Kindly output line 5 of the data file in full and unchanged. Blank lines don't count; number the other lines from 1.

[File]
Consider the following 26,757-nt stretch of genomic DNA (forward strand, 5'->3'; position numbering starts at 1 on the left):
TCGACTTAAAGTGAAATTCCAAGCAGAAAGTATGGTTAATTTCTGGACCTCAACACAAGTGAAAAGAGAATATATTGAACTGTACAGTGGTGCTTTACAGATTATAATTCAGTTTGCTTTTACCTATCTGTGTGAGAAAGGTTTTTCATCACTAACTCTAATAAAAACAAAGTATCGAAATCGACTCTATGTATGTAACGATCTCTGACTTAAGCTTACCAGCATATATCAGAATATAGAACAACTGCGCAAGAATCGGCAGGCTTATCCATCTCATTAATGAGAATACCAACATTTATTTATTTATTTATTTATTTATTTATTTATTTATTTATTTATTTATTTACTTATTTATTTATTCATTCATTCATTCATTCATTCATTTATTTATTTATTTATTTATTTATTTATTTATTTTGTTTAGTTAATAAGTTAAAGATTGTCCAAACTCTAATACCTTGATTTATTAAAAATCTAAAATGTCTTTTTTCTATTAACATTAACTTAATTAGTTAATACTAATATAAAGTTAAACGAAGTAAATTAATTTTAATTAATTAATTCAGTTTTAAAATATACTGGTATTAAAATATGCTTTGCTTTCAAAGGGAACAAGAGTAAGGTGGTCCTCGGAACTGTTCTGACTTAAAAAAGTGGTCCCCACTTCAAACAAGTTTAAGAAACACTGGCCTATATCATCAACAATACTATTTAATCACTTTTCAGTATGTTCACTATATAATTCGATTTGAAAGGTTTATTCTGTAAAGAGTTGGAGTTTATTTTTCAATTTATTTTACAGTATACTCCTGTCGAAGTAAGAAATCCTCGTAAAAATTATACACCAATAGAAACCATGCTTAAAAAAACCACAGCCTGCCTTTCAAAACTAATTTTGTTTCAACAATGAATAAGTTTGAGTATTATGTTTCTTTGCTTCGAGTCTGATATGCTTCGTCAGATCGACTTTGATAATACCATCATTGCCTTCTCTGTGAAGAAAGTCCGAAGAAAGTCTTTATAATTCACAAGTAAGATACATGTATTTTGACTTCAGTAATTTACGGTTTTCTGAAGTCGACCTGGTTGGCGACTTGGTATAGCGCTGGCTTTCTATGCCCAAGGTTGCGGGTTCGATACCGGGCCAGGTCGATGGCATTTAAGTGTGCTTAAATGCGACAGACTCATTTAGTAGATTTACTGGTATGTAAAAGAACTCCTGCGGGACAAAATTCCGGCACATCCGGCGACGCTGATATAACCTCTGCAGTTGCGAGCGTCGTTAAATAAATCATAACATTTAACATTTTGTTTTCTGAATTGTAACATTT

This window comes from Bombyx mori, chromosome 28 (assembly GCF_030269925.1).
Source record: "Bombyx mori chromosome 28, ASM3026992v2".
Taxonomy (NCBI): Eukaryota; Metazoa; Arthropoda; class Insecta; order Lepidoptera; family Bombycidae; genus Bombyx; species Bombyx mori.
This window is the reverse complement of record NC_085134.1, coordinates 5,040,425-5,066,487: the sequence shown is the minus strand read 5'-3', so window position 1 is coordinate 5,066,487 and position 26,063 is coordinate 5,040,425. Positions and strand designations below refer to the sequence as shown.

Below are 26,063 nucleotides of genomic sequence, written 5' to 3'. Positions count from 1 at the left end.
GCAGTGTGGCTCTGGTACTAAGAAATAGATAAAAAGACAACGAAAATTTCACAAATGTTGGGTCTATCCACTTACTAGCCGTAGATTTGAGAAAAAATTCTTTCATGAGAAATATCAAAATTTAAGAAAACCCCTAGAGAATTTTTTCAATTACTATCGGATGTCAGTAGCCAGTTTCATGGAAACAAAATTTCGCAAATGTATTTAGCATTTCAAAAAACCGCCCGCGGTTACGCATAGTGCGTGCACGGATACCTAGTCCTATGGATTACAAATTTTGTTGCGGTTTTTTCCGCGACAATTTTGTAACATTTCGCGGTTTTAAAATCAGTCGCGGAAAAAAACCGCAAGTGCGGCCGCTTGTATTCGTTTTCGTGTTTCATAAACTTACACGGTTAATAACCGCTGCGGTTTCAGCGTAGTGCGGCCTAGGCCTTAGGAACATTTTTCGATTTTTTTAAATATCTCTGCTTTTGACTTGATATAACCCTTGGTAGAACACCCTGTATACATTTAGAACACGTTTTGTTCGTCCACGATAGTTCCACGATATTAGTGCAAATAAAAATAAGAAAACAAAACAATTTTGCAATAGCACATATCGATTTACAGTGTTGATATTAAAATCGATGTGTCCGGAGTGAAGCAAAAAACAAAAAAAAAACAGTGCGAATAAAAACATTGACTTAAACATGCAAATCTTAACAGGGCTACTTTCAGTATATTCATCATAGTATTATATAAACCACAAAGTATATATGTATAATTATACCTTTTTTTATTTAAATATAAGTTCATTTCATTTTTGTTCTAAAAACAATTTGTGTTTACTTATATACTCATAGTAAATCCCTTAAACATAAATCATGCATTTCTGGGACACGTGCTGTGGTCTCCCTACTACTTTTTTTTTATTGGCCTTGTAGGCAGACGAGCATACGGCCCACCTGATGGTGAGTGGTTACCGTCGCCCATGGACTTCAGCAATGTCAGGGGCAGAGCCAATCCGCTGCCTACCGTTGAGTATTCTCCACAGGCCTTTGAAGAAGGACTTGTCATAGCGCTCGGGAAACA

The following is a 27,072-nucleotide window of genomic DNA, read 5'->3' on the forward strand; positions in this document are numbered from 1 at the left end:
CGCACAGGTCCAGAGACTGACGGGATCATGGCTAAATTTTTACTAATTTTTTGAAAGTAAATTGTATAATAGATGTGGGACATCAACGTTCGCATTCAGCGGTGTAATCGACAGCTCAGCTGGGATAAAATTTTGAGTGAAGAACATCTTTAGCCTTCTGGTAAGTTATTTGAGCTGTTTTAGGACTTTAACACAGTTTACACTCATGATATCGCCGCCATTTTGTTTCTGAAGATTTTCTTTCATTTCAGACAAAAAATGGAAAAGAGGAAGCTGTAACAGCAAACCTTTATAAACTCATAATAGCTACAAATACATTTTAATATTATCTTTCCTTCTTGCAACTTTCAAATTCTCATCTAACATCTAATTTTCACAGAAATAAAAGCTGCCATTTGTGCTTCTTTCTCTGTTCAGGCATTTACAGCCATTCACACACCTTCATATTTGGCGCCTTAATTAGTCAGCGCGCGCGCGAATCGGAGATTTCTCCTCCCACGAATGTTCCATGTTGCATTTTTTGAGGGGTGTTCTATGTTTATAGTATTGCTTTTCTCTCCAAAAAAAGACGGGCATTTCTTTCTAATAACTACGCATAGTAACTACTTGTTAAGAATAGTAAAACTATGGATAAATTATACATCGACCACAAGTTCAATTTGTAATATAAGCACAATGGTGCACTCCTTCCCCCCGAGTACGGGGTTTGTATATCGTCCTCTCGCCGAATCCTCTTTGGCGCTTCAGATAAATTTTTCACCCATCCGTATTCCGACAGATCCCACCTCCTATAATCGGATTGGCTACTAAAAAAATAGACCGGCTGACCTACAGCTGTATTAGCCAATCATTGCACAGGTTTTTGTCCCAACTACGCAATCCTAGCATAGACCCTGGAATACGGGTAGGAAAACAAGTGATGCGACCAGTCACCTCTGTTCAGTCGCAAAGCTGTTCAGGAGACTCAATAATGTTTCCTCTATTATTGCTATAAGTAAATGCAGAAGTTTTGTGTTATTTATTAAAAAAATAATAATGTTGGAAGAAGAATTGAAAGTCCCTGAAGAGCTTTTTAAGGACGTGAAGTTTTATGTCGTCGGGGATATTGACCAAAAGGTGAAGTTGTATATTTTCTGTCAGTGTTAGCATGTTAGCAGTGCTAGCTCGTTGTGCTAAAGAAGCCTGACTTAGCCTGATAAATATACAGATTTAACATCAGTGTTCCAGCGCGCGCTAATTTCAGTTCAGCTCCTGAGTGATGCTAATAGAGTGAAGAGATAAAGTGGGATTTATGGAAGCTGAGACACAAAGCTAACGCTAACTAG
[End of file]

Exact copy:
Taxonomy (NCBI): Eukaryota; Metazoa; Arthropoda; class Insecta; order Lepidoptera; family Bombycidae; genus Bombyx; species Bombyx mori.